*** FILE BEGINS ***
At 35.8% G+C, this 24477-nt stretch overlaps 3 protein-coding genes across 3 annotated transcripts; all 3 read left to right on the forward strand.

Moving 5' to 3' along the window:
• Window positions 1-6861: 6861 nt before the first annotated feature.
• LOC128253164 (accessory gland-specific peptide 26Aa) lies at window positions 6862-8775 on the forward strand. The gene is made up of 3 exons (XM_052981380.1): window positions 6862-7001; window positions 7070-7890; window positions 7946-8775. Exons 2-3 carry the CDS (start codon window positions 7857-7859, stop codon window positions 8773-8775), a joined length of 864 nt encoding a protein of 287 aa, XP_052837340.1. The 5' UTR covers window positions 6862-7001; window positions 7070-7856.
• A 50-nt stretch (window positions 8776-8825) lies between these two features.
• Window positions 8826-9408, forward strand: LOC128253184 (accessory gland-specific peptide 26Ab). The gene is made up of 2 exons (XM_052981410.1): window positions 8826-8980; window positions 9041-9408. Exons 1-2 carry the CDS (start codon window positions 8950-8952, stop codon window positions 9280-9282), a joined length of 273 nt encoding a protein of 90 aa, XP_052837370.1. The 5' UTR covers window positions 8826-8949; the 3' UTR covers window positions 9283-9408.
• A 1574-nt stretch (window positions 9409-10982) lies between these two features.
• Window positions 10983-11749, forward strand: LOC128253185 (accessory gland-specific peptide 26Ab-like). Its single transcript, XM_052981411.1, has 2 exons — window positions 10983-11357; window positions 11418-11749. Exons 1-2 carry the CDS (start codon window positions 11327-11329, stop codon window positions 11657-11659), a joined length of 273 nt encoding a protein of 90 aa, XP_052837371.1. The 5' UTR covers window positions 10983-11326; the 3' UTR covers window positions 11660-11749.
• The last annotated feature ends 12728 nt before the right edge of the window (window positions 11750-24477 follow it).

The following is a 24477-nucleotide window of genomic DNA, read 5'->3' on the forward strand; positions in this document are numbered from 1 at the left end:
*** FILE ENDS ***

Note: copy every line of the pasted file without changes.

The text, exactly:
At 35.8% G+C, this 24477-nt stretch overlaps 3 protein-coding genes across 3 annotated transcripts; all 3 read left to right on the forward strand.

Moving 5' to 3' along the window:
• Window positions 1-6861: 6861 nt before the first annotated feature.
• LOC128253164 (accessory gland-specific peptide 26Aa) lies at window positions 6862-8775 on the forward strand. The gene is made up of 3 exons (XM_052981380.1): window positions 6862-7001; window positions 7070-7890; window positions 7946-8775. Exons 2-3 carry the CDS (start codon window positions 7857-7859, stop codon window positions 8773-8775), a joined length of 864 nt encoding a protein of 287 aa, XP_052837340.1. The 5' UTR covers window positions 6862-7001; window positions 7070-7856.
• A 50-nt stretch (window positions 8776-8825) lies between these two features.
• Window positions 8826-9408, forward strand: LOC128253184 (accessory gland-specific peptide 26Ab). The gene is made up of 2 exons (XM_052981410.1): window positions 8826-8980; window positions 9041-9408. Exons 1-2 carry the CDS (start codon window positions 8950-8952, stop codon window positions 9280-9282), a joined length of 273 nt encoding a protein of 90 aa, XP_052837370.1. The 5' UTR covers window positions 8826-8949; the 3' UTR covers window positions 9283-9408.
• A 1574-nt stretch (window positions 9409-10982) lies between these two features.
• Window positions 10983-11749, forward strand: LOC128253185 (accessory gland-specific peptide 26Ab-like). Its single transcript, XM_052981411.1, has 2 exons — window positions 10983-11357; window positions 11418-11749. Exons 1-2 carry the CDS (start codon window positions 11327-11329, stop codon window positions 11657-11659), a joined length of 273 nt encoding a protein of 90 aa, XP_052837371.1. The 5' UTR covers window positions 10983-11326; the 3' UTR covers window positions 11660-11749.
• The last annotated feature ends 12728 nt before the right edge of the window (window positions 11750-24477 follow it).

The following is a 24477-nucleotide window of genomic DNA, read 5'->3' on the forward strand; positions in this document are numbered from 1 at the left end: